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It is also used to launch ships when a bottle is smashed over the hull during the ship's launch.
The process also involves many traditions intended to invite good luck, such as christening by breaking a sacrificial bottle of champagne over the bow as the ship is named aloud and launched.

Pinot Meunier

SchwarzrieslingMeunierMüllerebe
The grapes Pinot noir, Pinot meunier, and Chardonnay are primarily used to produce almost all Champagne, but small amounts of Pinot blanc, Pinot gris, Arbane, and Petit Meslier are vinified as well.
Pinot Meunier, also known as Meunier or Schwarzriesling, is a variety of black wine grape most noted for being one of the three main varieties used in the production of Champagne (the other two are the black variety Pinot noir and the white Chardonnay).

Lees (fermentation)

leessur liewine lees
This includes pruning, vineyard yield, the degree of pressing, and the time that wine must remain on its lees before bottling.
Some wines (notably Chardonnay, Champagne, and Muscadet) are sometimes aged for a time on the lees (a process known as sur lie), leading to a distinctive yeasty aroma and taste.

Duval-Leroy

Famous examples include Louis Roederer's Cristal, Laurent-Perrier's Grand Siècle, Moët & Chandon's Dom Pérignon, Duval-Leroy's Cuvée Femme, Armand de Brignac Gold Brut, and Pol Roger's Cuvée Sir Winston Churchill.
Duval-Leroy is a Champagne producer based in Vertus, a village in the Côte des Blancs region of Champagne.

Hautvillers

Hautvilliersmonastery of Hautvilliers
Over a century later, the English scientist and physician Christopher Merret documented the addition of sugar to a finished wine to create a second fermentation, six years before Dom Pérignon set foot in the Abbey of Hautvillers.
The Abbey of St. Peter which existed here until the French Revolution was the home of the famous Dom Perignon, a Benedictine monk whose work in wine-making helped to develop champagne.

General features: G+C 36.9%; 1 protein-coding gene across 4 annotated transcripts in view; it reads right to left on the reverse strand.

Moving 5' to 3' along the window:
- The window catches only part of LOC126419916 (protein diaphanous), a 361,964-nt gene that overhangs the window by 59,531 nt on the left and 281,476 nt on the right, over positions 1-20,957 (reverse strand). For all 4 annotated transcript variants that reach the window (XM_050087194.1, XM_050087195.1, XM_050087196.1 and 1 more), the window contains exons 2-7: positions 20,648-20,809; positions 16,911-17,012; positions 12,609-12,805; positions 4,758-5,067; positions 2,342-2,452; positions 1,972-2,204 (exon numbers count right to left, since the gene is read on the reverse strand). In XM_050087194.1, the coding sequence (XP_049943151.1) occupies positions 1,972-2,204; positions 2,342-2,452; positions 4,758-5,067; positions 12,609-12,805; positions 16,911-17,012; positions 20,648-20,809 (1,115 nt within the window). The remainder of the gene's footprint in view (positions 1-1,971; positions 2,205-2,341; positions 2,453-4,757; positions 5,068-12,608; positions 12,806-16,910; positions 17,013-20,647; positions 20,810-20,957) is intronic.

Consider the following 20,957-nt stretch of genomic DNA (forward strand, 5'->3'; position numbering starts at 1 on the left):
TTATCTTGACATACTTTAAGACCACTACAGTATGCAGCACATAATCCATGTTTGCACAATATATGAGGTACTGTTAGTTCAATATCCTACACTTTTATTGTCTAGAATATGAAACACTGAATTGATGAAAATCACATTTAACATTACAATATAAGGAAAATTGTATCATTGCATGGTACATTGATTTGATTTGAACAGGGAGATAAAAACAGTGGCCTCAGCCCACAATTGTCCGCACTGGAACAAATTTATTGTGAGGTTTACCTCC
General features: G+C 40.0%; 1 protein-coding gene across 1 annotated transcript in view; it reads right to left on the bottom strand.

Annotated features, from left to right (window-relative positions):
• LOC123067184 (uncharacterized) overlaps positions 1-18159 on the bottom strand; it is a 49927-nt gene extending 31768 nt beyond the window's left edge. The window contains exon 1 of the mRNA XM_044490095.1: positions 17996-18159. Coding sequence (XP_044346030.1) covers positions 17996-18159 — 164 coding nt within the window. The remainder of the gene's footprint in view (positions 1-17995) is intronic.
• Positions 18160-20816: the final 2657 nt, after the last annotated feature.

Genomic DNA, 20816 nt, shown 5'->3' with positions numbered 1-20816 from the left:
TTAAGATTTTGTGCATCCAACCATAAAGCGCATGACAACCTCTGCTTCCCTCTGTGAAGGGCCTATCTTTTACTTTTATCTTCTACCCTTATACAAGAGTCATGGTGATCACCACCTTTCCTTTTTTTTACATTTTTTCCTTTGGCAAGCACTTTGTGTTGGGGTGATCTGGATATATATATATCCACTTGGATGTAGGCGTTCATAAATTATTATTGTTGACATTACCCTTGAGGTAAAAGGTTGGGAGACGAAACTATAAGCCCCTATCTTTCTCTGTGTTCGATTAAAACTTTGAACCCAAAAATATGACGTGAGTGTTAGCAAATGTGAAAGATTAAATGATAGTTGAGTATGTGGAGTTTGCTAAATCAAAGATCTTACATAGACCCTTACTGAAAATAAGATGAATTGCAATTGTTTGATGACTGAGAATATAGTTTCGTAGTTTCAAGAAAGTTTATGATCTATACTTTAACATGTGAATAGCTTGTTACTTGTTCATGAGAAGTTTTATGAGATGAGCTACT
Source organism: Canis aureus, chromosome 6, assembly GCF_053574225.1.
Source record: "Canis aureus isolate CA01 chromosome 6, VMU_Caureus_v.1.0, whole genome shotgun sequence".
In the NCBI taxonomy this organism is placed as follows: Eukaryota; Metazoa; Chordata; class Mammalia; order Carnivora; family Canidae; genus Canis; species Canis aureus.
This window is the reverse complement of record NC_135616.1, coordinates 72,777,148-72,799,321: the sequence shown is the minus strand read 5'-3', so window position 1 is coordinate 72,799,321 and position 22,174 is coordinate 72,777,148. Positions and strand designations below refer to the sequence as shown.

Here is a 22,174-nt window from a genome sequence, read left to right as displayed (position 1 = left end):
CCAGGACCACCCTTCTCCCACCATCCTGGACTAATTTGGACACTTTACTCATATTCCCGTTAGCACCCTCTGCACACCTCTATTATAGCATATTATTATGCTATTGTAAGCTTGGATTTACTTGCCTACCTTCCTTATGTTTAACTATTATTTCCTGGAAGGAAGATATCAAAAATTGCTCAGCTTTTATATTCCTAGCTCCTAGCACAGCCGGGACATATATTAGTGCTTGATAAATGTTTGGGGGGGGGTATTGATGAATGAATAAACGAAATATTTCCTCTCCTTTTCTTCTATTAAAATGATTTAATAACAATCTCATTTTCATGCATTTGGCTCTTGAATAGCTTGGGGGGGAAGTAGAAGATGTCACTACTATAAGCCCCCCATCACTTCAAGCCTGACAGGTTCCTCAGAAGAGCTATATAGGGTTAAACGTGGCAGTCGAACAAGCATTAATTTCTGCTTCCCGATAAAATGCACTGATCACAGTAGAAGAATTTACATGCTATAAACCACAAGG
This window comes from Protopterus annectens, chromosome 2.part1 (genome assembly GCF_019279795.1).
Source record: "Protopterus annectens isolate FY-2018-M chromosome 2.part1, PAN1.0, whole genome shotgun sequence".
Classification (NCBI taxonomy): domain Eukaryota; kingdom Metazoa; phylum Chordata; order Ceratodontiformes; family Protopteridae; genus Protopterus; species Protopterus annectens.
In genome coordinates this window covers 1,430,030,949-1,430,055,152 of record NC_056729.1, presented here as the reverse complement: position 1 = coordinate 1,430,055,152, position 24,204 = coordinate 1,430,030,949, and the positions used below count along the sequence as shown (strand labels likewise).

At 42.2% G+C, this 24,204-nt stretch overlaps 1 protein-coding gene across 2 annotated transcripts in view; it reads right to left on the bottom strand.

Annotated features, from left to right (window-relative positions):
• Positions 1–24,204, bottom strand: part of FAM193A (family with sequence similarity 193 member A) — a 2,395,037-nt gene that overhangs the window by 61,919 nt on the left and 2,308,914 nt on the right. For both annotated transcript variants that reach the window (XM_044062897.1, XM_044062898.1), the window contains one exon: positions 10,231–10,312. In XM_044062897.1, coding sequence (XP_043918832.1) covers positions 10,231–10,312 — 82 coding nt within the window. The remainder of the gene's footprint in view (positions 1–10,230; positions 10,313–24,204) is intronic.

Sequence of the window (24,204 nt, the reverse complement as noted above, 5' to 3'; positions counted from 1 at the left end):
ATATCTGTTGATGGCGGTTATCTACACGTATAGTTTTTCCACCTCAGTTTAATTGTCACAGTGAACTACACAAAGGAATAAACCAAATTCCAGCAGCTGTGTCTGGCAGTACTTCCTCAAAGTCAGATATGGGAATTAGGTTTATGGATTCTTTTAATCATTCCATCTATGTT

Armand de Brignac

Famous examples include Louis Roederer's Cristal, Laurent-Perrier's Grand Siècle, Moët & Chandon's Dom Pérignon, Duval-Leroy's Cuvée Femme, Armand de Brignac Gold Brut, and Pol Roger's Cuvée Sir Winston Churchill.
Armand de Brignac, colloquially known as the "Ace of Spades" after its logo, is the name of the tête de cuvée Champagne brand produced by Champagne Cattier and sold in opaque metallic bottles.

Bollinger

Bollinger ChampagneChampagne BollingerChampagne Bollinger S.A.
Blanc de noirs is often encountered in Champagne, where a number of houses have followed the lead of Bollinger's prestige cuvée Vieilles Vignes Françaises in introducing a cuvée made from either pinot noir, pinot meunier or a blend of the two (these being the only two black grapes permitted within the Champagne AOC appellation).
They produce several labels of Champagne under the Bollinger name, including the vintage Vieilles Vignes Françaises, Grande Année and R.D. as well as the non-vintage Special Cuvée.

Taittinger

Taittinger familyTaittinger GroupChampagne Taittinger
Then came Taittinger's Comtes de Champagne (first vintage 1952), and Laurent-Perrier's Grand Siècle 'La Cuvée' in 1960, a blend of three vintages (1952, 1953, and 1955) and Perrier Jouët's La Belle Époque.
Taittinger is a French wine family who are famous producers of Champagne.

Cristal (wine)

CristalCristal champagnespecial
Famous examples include Louis Roederer's Cristal, Laurent-Perrier's Grand Siècle, Moët & Chandon's Dom Pérignon, Duval-Leroy's Cuvée Femme, Armand de Brignac Gold Brut, and Pol Roger's Cuvée Sir Winston Churchill.
Champagne increased in popularity with the Russian nobility from 1855 onwards.